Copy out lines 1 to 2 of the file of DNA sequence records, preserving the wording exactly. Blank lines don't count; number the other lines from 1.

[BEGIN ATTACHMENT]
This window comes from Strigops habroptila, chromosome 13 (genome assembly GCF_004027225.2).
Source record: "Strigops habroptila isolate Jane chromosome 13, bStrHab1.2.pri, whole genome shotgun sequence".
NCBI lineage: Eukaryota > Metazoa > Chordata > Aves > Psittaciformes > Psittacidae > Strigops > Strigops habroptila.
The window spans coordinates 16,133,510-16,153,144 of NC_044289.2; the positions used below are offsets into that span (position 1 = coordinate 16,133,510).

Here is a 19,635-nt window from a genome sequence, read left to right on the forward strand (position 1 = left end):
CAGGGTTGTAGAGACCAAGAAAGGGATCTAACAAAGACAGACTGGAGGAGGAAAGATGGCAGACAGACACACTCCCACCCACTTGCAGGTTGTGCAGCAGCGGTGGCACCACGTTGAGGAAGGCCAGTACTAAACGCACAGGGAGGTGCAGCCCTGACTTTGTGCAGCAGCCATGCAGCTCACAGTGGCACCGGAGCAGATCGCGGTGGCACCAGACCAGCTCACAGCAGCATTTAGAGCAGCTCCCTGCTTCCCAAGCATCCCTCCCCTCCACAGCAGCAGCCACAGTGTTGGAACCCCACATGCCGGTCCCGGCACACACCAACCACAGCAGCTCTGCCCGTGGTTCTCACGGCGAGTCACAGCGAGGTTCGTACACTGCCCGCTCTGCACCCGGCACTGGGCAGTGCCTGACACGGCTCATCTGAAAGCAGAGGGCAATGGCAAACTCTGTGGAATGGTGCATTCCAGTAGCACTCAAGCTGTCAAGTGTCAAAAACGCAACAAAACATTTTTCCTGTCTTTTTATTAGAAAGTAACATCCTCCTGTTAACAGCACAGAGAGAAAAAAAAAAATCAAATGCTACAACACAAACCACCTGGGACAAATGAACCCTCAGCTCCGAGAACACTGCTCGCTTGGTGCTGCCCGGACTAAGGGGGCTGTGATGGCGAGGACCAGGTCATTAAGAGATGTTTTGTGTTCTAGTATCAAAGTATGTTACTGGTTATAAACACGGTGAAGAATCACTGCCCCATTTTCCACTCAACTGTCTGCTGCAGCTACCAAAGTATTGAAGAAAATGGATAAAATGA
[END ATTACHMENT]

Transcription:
This window comes from Strigops habroptila, chromosome 13 (genome assembly GCF_004027225.2).
Source record: "Strigops habroptila isolate Jane chromosome 13, bStrHab1.2.pri, whole genome shotgun sequence".